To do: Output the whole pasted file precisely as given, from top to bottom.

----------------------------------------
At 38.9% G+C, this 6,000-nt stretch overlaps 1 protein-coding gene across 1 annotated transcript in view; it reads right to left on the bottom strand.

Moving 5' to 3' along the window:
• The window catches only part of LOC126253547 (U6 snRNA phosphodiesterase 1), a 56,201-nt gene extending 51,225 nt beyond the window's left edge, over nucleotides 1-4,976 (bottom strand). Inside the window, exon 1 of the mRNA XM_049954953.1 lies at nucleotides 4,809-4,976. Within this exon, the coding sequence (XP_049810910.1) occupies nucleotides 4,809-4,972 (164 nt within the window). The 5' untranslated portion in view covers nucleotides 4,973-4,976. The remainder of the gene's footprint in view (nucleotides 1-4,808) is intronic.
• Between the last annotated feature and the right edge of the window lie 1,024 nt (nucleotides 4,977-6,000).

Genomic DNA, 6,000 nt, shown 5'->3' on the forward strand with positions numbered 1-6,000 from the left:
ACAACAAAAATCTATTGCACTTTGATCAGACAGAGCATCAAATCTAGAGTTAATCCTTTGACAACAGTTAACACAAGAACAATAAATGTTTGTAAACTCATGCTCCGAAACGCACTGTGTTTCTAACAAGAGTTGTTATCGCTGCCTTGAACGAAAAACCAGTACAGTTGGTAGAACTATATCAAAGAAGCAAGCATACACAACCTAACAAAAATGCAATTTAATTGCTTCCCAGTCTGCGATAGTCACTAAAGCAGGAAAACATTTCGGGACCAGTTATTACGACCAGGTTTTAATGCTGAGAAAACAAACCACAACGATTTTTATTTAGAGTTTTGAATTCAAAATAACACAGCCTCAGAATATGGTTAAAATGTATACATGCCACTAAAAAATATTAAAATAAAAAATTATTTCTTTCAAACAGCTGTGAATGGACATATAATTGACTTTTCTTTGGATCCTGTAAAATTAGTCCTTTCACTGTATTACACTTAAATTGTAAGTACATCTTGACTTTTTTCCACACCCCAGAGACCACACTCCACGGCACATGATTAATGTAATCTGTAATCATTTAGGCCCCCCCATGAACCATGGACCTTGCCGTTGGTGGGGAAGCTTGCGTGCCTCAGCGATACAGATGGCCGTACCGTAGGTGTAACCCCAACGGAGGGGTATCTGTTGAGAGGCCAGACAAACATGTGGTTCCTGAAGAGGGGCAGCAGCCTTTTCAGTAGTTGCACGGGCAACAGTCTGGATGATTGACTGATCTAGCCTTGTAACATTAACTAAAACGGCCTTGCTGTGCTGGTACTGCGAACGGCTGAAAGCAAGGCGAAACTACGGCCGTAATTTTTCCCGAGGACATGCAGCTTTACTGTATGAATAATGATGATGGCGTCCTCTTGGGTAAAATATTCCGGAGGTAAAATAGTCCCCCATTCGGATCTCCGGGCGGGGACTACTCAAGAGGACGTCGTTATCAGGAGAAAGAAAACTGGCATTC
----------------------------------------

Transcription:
At 38.9% G+C, this 6,000-nt stretch overlaps 1 protein-coding gene across 1 annotated transcript in view; it reads right to left on the bottom strand.

Moving 5' to 3' along the window:
• The window catches only part of LOC126253547 (U6 snRNA phosphodiesterase 1), a 56,201-nt gene extending 51,225 nt beyond the window's left edge, over nucleotides 1-4,976 (bottom strand). Inside the window, exon 1 of the mRNA XM_049954953.1 lies at nucleotides 4,809-4,976. Within this exon, the coding sequence (XP_049810910.1) occupies nucleotides 4,809-4,972 (164 nt within the window). The 5' untranslated portion in view covers nucleotides 4,973-4,976. The remainder of the gene's footprint in view (nucleotides 1-4,808) is intronic.
• Between the last annotated feature and the right edge of the window lie 1,024 nt (nucleotides 4,977-6,000).

Genomic DNA, 6,000 nt, shown 5'->3' on the forward strand with positions numbered 1-6,000 from the left:
ACAACAAAAATCTATTGCACTTTGATCAGACAGAGCATCAAATCTAGAGTTAATCCTTTGACAACAGTTAACACAAGAACAATAAATGTTTGTAAACTCATGCTCCGAAACGCACTGTGTTTCTAACAAGAGTTGTTATCGCTGCCTTGAACGAAAAACCAGTACAGTTGGTAGAACTATATCAAAGAAGCAAGCATACACAACCTAACAAAAATGCAATTTAATTGCTTCCCAGTCTGCGATAGTCACTAAAGCAGGAAAACATTTCGGGACCAGTTATTACGACCAGGTTTTAATGCTGAGAAAACAAACCACAACGATTTTTATTTAGAGTTTTGAATTCAAAATAACACAGCCTCAGAATATGGTTAAAATGTATACATGCCACTAAAAAATATTAAAATAAAAAATTATTTCTTTCAAACAGCTGTGAATGGACATATAATTGACTTTTCTTTGGATCCTGTAAAATTAGTCCTTTCACTGTATTACACTTAAATTGTAAGTACATCTTGACTTTTTTCCACACCCCAGAGACCACACTCCACGGCACATGATTAATGTAATCTGTAATCATTTAGGCCCCCCCATGAACCATGGACCTTGCCGTTGGTGGGGAAGCTTGCGTGCCTCAGCGATACAGATGGCCGTACCGTAGGTGTAACCCCAACGGAGGGGTATCTGTTGAGAGGCCAGACAAACATGTGGTTCCTGAAGAGGGGCAGCAGCCTTTTCAGTAGTTGCACGGGCAACAGTCTGGATGATTGACTGATCTAGCCTTGTAACATTAACTAAAACGGCCTTGCTGTGCTGGTACTGCGAACGGCTGAAAGCAAGGCGAAACTACGGCCGTAATTTTTCCCGAGGACATGCAGCTTTACTGTATGAATAATGATGATGGCGTCCTCTTGGGTAAAATATTCCGGAGGTAAAATAGTCCCCCATTCGGATCTCCGGGCGGGGACTACTCAAGAGGACGTCGTTATCAGGAGAAAGAAAACTGGCATTC